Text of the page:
Benedict CumberbatchColin Firth...
In 2 Cinemas
1917 has been publicised as a WWI one-shot film; a rare feature in the industry, which had many feeling sceptical about the outcome.
1917 follows soldiers Blake (Dean-Charles Chapman) and Schofield (George Mackay) as they head into the warzone on their assigned mission to cross behind enemy lines to deliver a message calling off an attack, the consequences of which would be the death of thousands of soldiers, including Blake’s brother. On a race against time, with so much at stake and in uncharted territory, their journey is as close as it gets to being impossible.
The core of the plot is simple, with a direct mission and course of action, but the complexity of the film comes from the craft of the storytelling itself. The feature barely concerns itself with the background of the war or even its main characters. Instead, it hones all its focus on the here and now, and gets the audience completely immersed in the characters’ journey.
1917 does that by following the one-shot method, which was the most publicised aspect of the feature. Of course, it’s not an actual one-shot movie; it was edited to look like one and is successfully executed. The amount of preparation and practice that the filmmakers took to produce the immersive results is excellent. You do feel you are with Blake and Schofield through the trenches and through every dark corner they venture into.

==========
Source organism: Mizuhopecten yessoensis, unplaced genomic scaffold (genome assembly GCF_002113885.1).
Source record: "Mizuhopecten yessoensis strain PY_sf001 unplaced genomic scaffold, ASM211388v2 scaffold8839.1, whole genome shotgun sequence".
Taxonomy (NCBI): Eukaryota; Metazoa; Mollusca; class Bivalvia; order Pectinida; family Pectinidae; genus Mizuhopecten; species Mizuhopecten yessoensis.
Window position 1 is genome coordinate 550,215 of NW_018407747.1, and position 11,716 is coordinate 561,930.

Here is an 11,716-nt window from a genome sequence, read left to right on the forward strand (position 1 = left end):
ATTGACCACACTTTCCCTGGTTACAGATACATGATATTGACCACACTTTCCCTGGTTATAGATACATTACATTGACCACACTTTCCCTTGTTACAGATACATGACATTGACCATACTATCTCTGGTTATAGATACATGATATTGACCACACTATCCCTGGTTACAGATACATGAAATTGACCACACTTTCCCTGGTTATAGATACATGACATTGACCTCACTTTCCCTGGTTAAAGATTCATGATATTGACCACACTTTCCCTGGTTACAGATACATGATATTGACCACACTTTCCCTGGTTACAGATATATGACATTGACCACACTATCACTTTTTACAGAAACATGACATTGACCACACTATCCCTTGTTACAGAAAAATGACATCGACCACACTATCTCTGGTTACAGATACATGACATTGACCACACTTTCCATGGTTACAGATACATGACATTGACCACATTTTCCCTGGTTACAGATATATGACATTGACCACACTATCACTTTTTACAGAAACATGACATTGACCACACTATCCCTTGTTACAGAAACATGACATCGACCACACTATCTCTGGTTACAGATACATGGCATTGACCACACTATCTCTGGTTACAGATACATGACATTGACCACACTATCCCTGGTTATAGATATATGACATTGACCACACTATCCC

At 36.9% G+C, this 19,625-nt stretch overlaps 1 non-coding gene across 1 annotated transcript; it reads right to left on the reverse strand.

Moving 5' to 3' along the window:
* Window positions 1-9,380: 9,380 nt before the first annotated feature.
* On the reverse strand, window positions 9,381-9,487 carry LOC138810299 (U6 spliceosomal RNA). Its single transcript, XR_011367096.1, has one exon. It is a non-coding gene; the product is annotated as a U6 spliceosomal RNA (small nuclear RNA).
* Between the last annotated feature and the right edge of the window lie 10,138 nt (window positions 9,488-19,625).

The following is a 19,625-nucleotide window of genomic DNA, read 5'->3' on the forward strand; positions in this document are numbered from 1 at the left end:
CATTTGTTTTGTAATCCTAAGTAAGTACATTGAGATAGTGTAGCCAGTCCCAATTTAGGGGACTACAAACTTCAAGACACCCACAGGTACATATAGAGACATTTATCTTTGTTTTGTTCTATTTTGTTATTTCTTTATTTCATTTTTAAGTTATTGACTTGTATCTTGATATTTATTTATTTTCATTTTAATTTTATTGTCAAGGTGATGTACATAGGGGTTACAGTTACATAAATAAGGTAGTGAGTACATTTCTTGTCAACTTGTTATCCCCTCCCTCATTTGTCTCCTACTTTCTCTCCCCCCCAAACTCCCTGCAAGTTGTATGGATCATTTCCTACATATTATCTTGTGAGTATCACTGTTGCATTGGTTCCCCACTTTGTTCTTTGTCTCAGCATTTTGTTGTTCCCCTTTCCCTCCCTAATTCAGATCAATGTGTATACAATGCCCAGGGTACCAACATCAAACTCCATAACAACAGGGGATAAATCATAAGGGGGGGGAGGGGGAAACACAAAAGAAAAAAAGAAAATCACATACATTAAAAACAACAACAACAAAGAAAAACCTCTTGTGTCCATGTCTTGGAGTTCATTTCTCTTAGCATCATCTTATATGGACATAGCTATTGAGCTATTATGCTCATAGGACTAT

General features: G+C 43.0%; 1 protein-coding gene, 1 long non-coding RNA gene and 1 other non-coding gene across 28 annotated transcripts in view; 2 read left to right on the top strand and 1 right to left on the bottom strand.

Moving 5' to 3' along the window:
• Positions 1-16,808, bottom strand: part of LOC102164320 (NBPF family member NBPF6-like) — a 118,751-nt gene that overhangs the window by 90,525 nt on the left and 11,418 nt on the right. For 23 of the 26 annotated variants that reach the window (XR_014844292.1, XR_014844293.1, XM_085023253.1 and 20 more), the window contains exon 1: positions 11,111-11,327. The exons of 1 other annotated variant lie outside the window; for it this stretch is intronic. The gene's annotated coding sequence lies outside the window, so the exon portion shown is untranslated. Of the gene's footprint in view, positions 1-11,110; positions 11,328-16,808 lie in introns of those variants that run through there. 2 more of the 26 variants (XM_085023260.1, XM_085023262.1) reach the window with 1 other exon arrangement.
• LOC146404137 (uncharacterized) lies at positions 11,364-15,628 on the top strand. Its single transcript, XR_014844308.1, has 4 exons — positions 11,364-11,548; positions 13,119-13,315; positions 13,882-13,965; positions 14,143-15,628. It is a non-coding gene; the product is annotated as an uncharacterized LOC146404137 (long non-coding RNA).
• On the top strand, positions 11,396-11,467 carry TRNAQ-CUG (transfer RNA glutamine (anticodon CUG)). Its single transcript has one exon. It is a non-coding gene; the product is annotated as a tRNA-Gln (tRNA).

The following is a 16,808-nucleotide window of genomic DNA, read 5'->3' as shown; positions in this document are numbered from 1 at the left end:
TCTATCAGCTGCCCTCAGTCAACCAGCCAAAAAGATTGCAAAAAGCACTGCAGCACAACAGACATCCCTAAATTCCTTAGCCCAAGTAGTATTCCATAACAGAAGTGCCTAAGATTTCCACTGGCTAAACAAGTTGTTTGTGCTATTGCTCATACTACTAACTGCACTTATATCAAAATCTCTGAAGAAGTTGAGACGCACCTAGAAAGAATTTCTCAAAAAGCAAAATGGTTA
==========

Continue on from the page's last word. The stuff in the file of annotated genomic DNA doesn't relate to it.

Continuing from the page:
However, the immersion technique somewhat backfires, as many of the audience started paying less attention to the happenings of the story, and marvel more at the of the method. What amplified the distraction was the film’s dependence on the dialogue for depth and sophistication, yet it’s too hard to follow the conversation when you are busy thinking about how the camera moved so smoothly.
That also takes its toll on the emotional aspect of the feature, leaving the feature not nearly as passionate as it could and should be.
However, it has to be said, the set design is magnificent, with meticulously raw details evoking the desperate, hellish life the characters were living. The sound was just as captivating, used cleverly to the feature’s advantage.
For the acting, both Dean-Charles Chapman and George Mackay were very amicable and give strong enough performances, but were overshadowed by the film’s shooting technique.
1917 is an experience of its own, specifically made to be seen in movie theatres, even if you will spend the two hours following the camera in awe.